Carrie won. A bit surprising, but only a bit. What surprises me more is how she floated through the whole competition untouched, since I found her, at best, rather bland.

While I may disagree with the voters, I think they made the right commercial pick. In certain genres, such as rap and rock, street cred can matter (go tell it to the Monkees), but I don't think it's as big a deal in country. As always, the single they've written for her first release--"Inside Your Heaven"--sounds rotten.

I'm not too worried about Bo. He'll land on his feet. I can see Bo and Constantine touring together on a nostalgia tour in twenty years.

Nothing to do now but watch my tape of Lost and wait for the ratings to come in.

PS As predicted, Idol's ratings easily bested those of Lost. Nevertheless, Lost did alright and managed to depress Idol's ratings some.

Wednesday, May 25, 2005

American Idol Predictions

I don't know if it was the theatre, the tension or what, but both Bo Bice and Carrie Underwood, American Idol's finalists, were way off last night. Carrie in particular had trouble staying in tune. The judges, even Simon, were too kind--maybe they were swept away with all the love the singers felt in that auditorium.

Here are my predictions for tonight. First, the two-hour finale of American Idol will easily beat the ratings of the two-hour finale of Lost. Both will easily beat Law & Order on NBC and the Amber Frey docudrama on CBS.

As to who will be the American Idol, gotta go with Bo. Both have a deep fan base, and Carrie did have the slight advantage of going last, but I think the R&B vote is more likely to side with the rocker than the country girl.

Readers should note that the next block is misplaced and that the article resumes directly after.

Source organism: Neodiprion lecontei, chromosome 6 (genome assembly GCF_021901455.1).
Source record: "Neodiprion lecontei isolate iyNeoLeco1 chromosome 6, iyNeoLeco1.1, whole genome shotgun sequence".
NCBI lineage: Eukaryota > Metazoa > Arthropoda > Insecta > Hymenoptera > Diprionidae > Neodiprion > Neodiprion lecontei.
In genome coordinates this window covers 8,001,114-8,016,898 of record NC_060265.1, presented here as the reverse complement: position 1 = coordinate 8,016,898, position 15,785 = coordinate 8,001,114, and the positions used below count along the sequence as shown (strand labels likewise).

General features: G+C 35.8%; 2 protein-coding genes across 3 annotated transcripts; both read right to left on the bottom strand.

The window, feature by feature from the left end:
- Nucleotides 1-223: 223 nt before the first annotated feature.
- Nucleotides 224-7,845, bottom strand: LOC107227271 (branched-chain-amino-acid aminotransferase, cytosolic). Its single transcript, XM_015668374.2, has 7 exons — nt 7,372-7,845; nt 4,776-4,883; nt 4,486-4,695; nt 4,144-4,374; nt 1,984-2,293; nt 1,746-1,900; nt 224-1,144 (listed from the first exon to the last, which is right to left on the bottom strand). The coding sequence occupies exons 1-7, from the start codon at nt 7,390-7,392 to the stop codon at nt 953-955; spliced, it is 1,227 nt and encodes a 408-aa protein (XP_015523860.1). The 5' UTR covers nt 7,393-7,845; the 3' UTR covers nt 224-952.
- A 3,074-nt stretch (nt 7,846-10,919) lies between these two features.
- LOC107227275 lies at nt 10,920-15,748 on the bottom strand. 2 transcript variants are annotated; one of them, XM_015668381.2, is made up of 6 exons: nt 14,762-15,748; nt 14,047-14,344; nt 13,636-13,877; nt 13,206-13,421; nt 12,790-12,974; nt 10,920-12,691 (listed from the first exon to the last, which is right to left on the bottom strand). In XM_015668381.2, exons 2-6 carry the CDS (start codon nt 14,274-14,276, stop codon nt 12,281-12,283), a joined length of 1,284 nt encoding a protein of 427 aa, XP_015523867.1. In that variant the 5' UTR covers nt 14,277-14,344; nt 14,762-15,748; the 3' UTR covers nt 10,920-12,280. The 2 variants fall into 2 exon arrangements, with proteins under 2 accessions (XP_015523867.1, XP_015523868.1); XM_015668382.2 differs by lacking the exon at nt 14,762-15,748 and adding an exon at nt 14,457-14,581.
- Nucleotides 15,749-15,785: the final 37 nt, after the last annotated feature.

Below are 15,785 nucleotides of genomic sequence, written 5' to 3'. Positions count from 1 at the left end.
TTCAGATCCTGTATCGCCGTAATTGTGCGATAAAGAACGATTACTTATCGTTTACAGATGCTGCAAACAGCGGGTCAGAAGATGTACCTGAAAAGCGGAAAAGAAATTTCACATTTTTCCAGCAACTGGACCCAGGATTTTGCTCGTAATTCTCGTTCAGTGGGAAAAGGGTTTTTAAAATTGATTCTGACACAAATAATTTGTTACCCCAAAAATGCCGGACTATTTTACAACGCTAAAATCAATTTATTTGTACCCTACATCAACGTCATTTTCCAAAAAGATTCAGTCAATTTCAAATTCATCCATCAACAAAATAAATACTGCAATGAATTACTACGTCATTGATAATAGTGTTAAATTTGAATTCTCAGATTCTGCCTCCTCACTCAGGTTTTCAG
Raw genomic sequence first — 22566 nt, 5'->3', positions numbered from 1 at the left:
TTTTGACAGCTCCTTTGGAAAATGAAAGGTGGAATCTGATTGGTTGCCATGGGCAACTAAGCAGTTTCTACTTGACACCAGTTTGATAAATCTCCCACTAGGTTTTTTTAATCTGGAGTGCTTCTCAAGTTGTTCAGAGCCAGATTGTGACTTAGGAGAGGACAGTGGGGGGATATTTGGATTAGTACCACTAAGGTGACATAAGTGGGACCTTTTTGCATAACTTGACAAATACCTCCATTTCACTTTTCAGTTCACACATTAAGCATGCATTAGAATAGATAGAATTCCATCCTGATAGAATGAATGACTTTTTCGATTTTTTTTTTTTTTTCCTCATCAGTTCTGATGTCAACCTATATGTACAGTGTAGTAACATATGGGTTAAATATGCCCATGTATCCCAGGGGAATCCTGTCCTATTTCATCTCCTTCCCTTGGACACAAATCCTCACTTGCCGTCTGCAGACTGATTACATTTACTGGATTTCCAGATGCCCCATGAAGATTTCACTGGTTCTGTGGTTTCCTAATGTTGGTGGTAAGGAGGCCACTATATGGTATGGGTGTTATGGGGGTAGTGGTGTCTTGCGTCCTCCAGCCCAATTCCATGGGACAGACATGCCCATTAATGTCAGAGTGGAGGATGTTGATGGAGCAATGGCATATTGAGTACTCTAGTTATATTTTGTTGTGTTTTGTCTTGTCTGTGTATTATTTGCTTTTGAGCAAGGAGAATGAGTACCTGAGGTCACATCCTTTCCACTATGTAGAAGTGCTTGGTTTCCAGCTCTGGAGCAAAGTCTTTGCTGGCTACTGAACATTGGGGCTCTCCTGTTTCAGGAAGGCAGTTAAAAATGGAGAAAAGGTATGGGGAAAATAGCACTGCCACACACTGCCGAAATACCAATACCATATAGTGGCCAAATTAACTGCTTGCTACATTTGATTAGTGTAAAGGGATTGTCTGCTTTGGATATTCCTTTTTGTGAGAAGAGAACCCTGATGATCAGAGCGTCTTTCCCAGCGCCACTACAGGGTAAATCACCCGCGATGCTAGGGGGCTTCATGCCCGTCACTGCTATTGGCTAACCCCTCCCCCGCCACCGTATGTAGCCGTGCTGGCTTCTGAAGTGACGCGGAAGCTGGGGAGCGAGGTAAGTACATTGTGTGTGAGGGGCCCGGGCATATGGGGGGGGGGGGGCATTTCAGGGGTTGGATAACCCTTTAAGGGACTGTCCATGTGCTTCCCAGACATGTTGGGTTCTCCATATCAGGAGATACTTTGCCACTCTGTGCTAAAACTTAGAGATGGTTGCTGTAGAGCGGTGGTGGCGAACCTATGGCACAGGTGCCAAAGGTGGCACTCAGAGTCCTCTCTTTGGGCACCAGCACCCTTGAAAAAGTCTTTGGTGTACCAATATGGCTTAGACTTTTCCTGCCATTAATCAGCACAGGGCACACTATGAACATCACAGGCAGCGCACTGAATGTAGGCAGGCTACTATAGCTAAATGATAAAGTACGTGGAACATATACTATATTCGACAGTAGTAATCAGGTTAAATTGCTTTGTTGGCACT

Minority Rights

Judging by the reaction, I'd call the last-minute deal on judicial nominations a victory for the Democrats. Liberal reaction seem to range from satisfied to questioning, conservative from questioning to despair, at least in my limited reading.

This makes sense. The "nuclear option," if successful, would have been a huge victory for the Republicans. It would have just about guaranteed Bush gets every judge he wants for the rest of his term, while any political fallout for the vote itself was questionable. (The rest--the long run--has to be considered a wash at worst). The compromise, unless it unfolds in unexpected ways (i.e., the Democrats treat the phrase "extraordinary circumstances" as having any meaning), pretty much gives the Democrats what they want--preservation of the (previously unused) judicial filibuster to stop Supreme Court Justices they don't like (that's where it truly matters), while the Republicans apparently back off on the principle of an up or down vote for every nominee.

The bigger point is one I made a few weeks ago. I noted the filibuster is not only NOT one of the Constitution's checks and balances, it's practically anti-Constitution, since the document demands majority vote wins in the Senate. But, I noted, that didn't mean the minority had no power--in fact, there were many things they could do. Above all, they can play politics--if you only have 45 votes on your side, what you have to do is peel off six or seven Senators from the majority and you've made your case. This is how it's supposed to work.

Tuesday, May 24, 2005

Infectious